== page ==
|Publication number||US5499207 A|
|Application number||US 08/281,568|
|Publication date||12 Mar 1996|
|Filing date||28 Jul 1994|
|Priority date||6 Aug 1993|
|Also published as||US5736449|
|Publication number||08281568, 281568, US 5499207 A, US 5499207A, US-A-5499207, US5499207 A, US5499207A|
|Inventors||Hiroshi Miki, Yuzuru Ohji, Shinichi Tachi|
|Original Assignee||Hitachi, Ltd.|
|Export Citation||BiBTeX, EndNote, RefMan|
|Patent Citations (3), Referenced by (78), Classifications (16), Legal Events (9)|
|External Links: USPTO, USPTO Assignment, Espacenet|
The present invention relates to a semiconductor memory device having a high capacity and a small size such as a DRAM (i.e., Dynamic Random Access Memory), and a process for fabricating the same.
High-dielectric-constant dielectrics such as Pb(Zr,Ti)O3 or (PZT) are known to be useful as either a capacitor insulator material for the well-known DRAM memory cells composed of one transistor and one capacitor, or as the ferroelectric layers for a non-volatile memory. A fabrication process using such material is shown in FIG. 1 of IEEE IEDM Technical Digest, pp. 226-270, 1992, for example. High-dielectric-constant dielectrics are formed by the well-known deposition method over the bottom electrodes which are formed separately for the individual cells, and an upper electrode called the plate is then formed. The non-volatile memory uses ferroelectrics sandwiched between the isolated bottom electrodes and the upper electrode, as shown in FIG. 1 of the Journal of Vacuum Science Technology, A, Vol. 10, pp. 1554-1561, 1992.
In the prior art described above, although not explicitly described, the distance between the adjacent capacitors is sufficiently large so that isolation between the adjacent electrodes will not raise a problem, as is apparent from the Figure. On the other hand, in a highly integrated device such as a DRAM of 1 Gbit, which is contemplated by the present invention, isolation widths as small as 0.2 μm or less are used. Therefore, the thickness of the electrodes or dielectrics is as small as the isolation width. This creates a problem in the fabrication and the circuit operation. For example, assume that a structure such as shown in FIG. 2 is formed with an active device layer 201 (in which active devices such as transistors are formed, with appropriate wirings and terminals), a capacitor structure including platinum bottom electrodes 204, a high-dielectric constant insulator 205 and an upper platinum electrode 206, and conductive plugs 202 for connecting the bottom electrodes 204 with devices in the layer 201. If this structure is formed, for example, with such small isolation widths, the coupling capacitance between the adjacent bottom electrodes 204 becomes higher than the capacitances of the upper electrode 206 and the bottom electrodes 204, thus apparently causing instabilities in the circuit operation.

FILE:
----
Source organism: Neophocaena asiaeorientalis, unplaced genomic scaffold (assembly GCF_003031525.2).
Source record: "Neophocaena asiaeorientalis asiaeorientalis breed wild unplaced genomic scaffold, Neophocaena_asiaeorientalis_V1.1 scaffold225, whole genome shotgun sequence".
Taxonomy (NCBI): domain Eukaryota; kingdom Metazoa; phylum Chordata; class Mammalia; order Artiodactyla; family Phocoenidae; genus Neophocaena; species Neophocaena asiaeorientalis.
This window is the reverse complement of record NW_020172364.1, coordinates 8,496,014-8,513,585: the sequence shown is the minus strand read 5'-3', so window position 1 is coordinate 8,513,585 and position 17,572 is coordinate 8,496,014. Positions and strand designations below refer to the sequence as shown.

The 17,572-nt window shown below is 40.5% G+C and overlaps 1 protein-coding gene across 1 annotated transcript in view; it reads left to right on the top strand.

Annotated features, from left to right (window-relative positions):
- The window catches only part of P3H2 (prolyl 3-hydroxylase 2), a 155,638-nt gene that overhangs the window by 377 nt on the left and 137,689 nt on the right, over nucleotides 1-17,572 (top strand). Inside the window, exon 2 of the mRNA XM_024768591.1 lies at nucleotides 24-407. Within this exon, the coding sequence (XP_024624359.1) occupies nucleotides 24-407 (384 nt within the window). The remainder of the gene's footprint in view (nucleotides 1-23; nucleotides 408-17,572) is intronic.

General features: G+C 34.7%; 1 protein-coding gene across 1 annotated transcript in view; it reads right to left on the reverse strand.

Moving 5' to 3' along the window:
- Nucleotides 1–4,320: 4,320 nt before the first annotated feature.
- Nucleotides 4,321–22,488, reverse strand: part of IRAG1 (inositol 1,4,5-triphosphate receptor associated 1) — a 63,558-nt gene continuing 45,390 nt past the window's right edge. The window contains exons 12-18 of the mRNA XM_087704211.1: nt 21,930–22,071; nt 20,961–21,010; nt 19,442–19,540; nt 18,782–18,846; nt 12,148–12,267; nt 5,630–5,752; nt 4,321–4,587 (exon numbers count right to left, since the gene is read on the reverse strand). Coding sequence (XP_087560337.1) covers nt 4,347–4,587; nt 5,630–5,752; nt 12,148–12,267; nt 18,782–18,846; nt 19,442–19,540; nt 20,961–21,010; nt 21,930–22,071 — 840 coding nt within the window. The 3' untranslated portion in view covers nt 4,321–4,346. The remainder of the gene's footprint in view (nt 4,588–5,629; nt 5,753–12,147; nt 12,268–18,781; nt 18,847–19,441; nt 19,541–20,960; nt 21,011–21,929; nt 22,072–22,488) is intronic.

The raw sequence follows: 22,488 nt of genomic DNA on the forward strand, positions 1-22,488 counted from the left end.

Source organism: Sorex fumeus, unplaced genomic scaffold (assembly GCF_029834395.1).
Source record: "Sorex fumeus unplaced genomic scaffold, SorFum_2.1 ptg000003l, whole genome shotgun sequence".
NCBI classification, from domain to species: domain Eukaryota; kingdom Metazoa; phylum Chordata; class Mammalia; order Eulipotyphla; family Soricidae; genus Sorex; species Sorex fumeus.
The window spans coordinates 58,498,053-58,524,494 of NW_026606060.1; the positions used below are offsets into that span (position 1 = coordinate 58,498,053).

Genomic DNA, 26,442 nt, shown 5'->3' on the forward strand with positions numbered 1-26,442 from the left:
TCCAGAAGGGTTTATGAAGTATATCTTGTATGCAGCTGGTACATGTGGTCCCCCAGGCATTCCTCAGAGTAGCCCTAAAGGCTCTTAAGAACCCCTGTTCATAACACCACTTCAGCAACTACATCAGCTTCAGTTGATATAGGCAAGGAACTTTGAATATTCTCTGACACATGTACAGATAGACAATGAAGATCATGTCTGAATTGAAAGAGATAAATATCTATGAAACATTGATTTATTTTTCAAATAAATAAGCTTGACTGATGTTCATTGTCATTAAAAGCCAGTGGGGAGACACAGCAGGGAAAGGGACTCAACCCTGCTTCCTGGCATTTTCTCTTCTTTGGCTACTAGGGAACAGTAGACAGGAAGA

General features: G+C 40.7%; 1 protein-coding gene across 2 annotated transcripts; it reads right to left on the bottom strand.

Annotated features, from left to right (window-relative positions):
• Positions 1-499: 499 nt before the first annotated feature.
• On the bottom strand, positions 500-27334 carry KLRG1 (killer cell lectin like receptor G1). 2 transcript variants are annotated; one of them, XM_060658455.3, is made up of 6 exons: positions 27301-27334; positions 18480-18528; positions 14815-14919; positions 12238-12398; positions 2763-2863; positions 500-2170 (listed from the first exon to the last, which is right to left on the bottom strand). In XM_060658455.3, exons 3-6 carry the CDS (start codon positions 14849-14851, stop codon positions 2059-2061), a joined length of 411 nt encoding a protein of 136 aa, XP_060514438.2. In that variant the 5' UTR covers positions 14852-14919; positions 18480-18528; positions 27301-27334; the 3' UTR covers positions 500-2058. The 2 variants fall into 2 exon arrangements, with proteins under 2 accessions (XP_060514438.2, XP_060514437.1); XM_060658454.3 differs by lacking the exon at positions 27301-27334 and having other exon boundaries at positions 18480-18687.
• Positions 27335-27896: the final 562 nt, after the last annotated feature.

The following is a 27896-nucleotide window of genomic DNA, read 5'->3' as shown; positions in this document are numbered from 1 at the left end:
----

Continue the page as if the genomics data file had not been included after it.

FIG. 13 shows how the lateral leakage current significantly increases with a decrease in the distance between electrodes. As illustrated there, when the distance between adjacent electrodes is greater than 1 μm, the lateral leakage current is not especially large. On the other hand, as the spacing approaches 0.2 μm, the lateral leakage current greatly increases to the point of being a significant concern. As noted earlier, it is now desired to form such compact devices with electrode spacing of 0.2 μm or less, and, accordingly, steps must be taken to minimize the leakage current to produce an optimized device.
For solving the above problems, it is effective to retain the step coverage by using a high-dielectric-constant layer forming method including Chemical Vapor Deposition, and by cutting the electric coupling between the adjacent bottom electrodes 304 by forming the structure shown in FIG. 3. Particularly, in this structure, high-dielectric constant layers 305 are individually formed over each bottom electrode 304. In this case, however, stable operation is difficult to obtain because the working space for removing the high-dielectric-constant dielectrics from the bottom of the trench is as small as 0.1 μm or less and has a high aspect ratio.
Therefore, it is preferable to form the structure such that removal of the high-dielectric constant material from the trench bottom is unnecessary, as shown in FIG. 4. However, Chemical Vapor Deposition of a high-dielectric-constant material 405 such as PZT containing lead as its component element is characterized in that the composition of the deposited layer is influenced by the material of the underlying layer. Although the bottom of FIG. 4 contains a silicon oxide as its major component, the electrode portions 404 are made of platinum so that the dielectrics containing excessive lead are deposited on the bottom if the bottom and the electrode surface are simultaneously subjected to the deposition. As a result, problems are caused by the DC leakage current between the adjacent electrodes 405 or the deterioration of morphology.
One reason for the increase in leakage current in the presence of excess lead is the decrease in breakdown voltage which such excess lead can cause. FIG. 14 provides an illustration of the changes in breakdown voltage and normalized dielectric constant based upon the amount of excess lead. As can be appreciated from FIG. 14, as the amount of excess lead increases, the breakdown voltage drops dramatically, to a point where it is practically 0 volts.